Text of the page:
Click to Skip Ad
Closing in...

How to watch the supermoon this weekend

Published Dec 1st, 2017 12:24PM EST

If you buy through a BGR link, we may earn an affiliate commission, helping support our expert product labs.

There are interesting skywatching events every year, but 2017 has been particularly generous, with the eclipse drawing millions to peer skyward and plenty of cool moon action as well, but it’s still not done. This weekend will feature the biggest, brightest full moon of the year, and catching it should be pretty easy for just about everyone.

The supermoon, as it’s called, will appear in the night sky on the evening of December 3rd. The moon will be closer to Earth than it typically is, and will appear roughly 7 percent larger and 16 percent brighter than it typically is. It’s on Sunday night, and unfortunately for any aspiring skywatchers who have to work the next day, the moon will be at its biggest and brightest at between 3:45am and 4:00am EST on Monday, November 4th.

Supermoons occur because of the shape of the moon’s orbit around Earth. You obviously can’t tell from just watching it, but the moon orbits the Earth in a slightly oval-shaped path. This non-circular orbit means that the moon ends up coming a bit closer to Earth at certain times of the year. When those times line up with the full moon, we are treated to the spectacle of a supermoon.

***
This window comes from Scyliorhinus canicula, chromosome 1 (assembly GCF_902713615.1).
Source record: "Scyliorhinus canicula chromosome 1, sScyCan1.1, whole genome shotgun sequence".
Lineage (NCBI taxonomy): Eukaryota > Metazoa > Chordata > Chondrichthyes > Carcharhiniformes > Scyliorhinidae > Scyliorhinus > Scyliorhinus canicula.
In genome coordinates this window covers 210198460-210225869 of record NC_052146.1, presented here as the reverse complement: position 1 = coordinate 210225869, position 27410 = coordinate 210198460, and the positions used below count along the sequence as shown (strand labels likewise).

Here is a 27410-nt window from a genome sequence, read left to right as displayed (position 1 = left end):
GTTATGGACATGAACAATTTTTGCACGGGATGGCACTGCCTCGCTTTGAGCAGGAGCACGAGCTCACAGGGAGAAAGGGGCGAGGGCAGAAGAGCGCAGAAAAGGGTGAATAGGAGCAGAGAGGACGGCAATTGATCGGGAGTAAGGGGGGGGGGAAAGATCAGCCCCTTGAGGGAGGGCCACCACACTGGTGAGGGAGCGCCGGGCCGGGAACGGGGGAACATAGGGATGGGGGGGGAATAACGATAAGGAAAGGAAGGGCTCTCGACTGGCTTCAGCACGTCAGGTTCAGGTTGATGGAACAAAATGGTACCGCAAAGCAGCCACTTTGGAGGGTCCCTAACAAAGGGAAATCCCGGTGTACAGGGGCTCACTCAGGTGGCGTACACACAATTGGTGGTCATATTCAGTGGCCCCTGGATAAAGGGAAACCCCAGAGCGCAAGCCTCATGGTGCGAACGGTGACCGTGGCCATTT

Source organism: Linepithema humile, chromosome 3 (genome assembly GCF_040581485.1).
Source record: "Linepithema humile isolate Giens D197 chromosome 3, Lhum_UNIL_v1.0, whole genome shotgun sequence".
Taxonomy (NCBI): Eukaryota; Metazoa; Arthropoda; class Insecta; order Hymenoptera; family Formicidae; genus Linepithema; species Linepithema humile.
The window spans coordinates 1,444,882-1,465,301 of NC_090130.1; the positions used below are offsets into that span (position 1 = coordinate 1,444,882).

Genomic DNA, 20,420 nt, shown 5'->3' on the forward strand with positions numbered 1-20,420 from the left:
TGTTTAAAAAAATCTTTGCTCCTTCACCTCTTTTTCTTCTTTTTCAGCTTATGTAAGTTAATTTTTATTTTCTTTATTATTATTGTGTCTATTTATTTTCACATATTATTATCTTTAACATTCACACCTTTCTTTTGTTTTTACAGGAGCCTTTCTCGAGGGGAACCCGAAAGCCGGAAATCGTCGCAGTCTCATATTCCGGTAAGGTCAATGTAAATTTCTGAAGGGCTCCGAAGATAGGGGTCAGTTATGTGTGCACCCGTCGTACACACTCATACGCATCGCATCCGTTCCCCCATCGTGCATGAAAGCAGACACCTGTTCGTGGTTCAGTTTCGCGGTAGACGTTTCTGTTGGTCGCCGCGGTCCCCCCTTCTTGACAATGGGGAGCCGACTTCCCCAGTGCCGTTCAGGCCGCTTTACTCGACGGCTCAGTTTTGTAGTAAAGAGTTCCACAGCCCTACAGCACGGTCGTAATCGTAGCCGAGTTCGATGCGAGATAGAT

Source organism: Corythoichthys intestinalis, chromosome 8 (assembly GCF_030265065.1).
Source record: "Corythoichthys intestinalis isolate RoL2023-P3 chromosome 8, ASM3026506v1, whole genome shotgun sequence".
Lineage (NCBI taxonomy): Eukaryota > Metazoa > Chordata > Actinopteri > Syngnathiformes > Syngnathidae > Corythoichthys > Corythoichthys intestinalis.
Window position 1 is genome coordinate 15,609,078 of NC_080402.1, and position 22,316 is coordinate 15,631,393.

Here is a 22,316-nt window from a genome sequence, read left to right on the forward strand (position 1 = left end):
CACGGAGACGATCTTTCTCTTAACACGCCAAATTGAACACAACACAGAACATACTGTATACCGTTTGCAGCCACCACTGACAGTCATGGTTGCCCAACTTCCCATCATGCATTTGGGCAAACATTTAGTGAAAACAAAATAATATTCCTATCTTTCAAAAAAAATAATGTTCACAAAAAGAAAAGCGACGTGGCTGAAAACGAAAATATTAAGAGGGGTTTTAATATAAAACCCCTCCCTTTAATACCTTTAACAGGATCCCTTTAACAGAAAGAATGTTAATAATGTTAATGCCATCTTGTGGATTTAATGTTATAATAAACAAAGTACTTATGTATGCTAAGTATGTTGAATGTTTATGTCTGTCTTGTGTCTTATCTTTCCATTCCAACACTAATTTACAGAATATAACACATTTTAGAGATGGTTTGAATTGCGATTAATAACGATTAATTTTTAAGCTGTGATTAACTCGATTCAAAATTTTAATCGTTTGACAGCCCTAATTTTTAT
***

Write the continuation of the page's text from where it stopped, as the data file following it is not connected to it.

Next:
Regular observers of the full moon may notice the difference between a regular full moon and a supermoon, but sometimes it can be hard to tell the difference. At only 7 percent larger, the moon will likely appear pretty normal to most observers. However, it’s a fantastic opportunity for photographing the moon, and if you’re planning on doing so, using a tripod or some other stable mount for your camera will give you the best shot at a clear photo.

As is the case with all celestial events, there are a few things you’ll need to hope for if you want to catch this year’s supermoon. The most important will be weather, as cloudy skies kind of ruin the fun, so be sure to keep an eye on the forecast if you’re hoping to enjoy the show. If mother nature spoils your night, you can always catch the view via livestream thanks to the Virtual Telescope Project.